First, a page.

Women's Rights in Bolivia
Bolivia has a rich history and emerged on the idea of respecting its ancient cultural traditions. As the country developed, it has been difficult to stray away from traditional values that place importance on strict gender roles. The patriarchal ideologies that Bolivia originated with have silenced women for centuries. One aspect of these ideologies has created the idea that women take up positions in politics solely to take away the jobs of men. Here is some information about the challenges regarding women’s rights in Bolivia as well as how the country is trying to improve.

Gender Inequality in Bolivia and Latin America

Gender inequality and violence against women have been pervasive issues across Latin America for centuries. In the modern-day, women in politics continually face harassment and assault due to their fight for parity and equality. As a result, Bolivia and many other Latin American countries have experienced diminished economic growth due to increased poverty rates and a lack of female participation in the labor markets. A 2009 study showed that 63% of women worked as apprentices without pay or were family workers and only 9% of Bolivian women had formal employment with access to social security benefits. However, the country of Bolivia, despite its deeply ingrained traditions and cultural history, is now setting the standard for gender parity across Latin America.

The Effects of Gender Disparity

The World Bank has explained that evidence has shown that gender disparities can hinder economic growth, facilitate an increase in poverty rates and undermine well-being outcomes for men and women alike. The educational enrollment gap is an example of the challenges regarding women’s rights in Bolivia. For example, a 2014 survey showed that one in five female students aged 15 to 24 reported having felt discriminated against in academic environments. Because of this and other factors (lack of economic resources, pregnancy, domestic and care work, etc.), the education gap has increased between men and women leaving more women uneducated and limiting them from joining the labor market. Regardless of these economic consequences due to gender disparity, many Bolivian men, including politicians, have continued to insite physical and psychological violence against women in order to prevent them from taking up political positions to improve such issues.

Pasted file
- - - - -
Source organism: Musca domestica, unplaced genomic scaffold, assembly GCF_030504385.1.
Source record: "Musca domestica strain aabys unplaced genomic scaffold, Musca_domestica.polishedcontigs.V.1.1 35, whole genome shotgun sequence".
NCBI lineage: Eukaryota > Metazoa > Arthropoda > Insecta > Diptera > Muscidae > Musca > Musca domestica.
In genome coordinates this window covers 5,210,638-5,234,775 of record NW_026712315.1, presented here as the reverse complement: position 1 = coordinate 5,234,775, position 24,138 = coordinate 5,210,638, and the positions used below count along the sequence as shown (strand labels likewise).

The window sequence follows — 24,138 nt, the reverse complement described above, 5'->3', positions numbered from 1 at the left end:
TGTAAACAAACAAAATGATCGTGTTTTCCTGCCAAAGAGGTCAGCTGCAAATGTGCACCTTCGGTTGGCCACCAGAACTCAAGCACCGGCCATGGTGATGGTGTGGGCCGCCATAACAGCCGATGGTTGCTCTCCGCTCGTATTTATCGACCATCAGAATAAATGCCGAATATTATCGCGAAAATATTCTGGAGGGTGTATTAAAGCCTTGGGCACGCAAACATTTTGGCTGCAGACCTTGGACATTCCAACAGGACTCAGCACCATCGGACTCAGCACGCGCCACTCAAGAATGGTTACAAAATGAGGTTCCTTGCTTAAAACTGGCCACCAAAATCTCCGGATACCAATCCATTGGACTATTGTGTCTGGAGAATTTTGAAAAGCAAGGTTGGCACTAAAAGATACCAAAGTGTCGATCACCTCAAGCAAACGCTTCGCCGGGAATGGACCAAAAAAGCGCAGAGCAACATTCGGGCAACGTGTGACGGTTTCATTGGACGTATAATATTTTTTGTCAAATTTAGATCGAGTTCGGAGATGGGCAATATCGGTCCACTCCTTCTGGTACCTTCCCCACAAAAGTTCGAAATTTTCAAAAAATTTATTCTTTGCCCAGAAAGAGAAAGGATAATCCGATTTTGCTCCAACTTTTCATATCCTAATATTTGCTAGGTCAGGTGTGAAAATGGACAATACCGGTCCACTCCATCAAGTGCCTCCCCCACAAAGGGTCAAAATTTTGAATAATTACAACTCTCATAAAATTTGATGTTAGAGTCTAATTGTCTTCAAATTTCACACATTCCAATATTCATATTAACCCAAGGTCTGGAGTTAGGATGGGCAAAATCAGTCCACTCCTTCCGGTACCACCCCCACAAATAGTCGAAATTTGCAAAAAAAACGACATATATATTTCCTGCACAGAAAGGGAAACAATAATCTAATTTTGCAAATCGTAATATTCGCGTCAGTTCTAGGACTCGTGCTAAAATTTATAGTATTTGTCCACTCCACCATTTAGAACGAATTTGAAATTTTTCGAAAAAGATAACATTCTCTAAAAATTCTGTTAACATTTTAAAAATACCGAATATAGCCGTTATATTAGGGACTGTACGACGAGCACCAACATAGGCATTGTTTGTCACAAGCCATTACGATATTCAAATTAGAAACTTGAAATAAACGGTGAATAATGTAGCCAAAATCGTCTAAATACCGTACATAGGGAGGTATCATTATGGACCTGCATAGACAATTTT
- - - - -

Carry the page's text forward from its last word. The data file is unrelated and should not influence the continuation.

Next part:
Gender Parity: A Movement

The Bolivian government originally began its mission toward gender parity in 1997. It began with the passing of a law that required 30% of political candidates to be women. Since then, the development and creation of laws have continued in order to increase female political representation and participation.

Beginning in 1997 into the present day, gender disparity within the Bolivian government has changed dramatically. Only a few decades ago, people thought of most women as second-class citizens with only a 4% rate of holding municipal assembly posts. Today, Bolivia now ranks second in the world for the most gender-equal government with a council which is 53% female.

Although these women continuously face backlash for this increase in representation, this has not stopped the mission towards true gender equality. With the increase in the number of laws fighting against the physical and psychological abuse that these women have faced, these changes have aided in creating awareness of the violence these women have experienced and implementing the plan to further address topics relating to women’s sexual health.

Aiding Women in Poverty

Furthermore, programs aimed toward aiding women in poverty have begun emerging. For example, the Joint Programme on Productive Patrimonial Assets Building and Citizenship Programme for Women in Extreme Poverty (the Programme) targets aid to indigenous rural women from the poorest areas of Bolivia. The Programme aims to assist these women in attaining sustainable livelihoods for themselves and their families through a two-element strategy. The first element involves a non-reimbursable direct monetary transfer component that provides seed capital, startup grants, joint venture and risk capital. Meanwhile, the second element focusses on providing training and advisory services to these women. Furthermore, the Programme aims to strengthen Women’s abilities to fully exercise their citizenship and political rights. The results have led to a decrease in poverty rates by providing financial support and financing to women entrepreneurs. The Programme has aided over 4,000 Bolivian women by giving them access to services such as savings accounts and credit lines, among others.

It is clear that the mission to end gender disparities in the Bolivian government is a movement that will not end abruptly due to long-standing patriarchal ideologies. However, Bolivia’s mission to end gender discrimination and improve women’s rights in Bolivia has set forth a movement across Latin America. Addressing such issues will not only aid in the country in achieving gender equality but also help reduce poverty amongst women and improve female participation in the labor market.

– Caroline Dunn
Photo: Flickr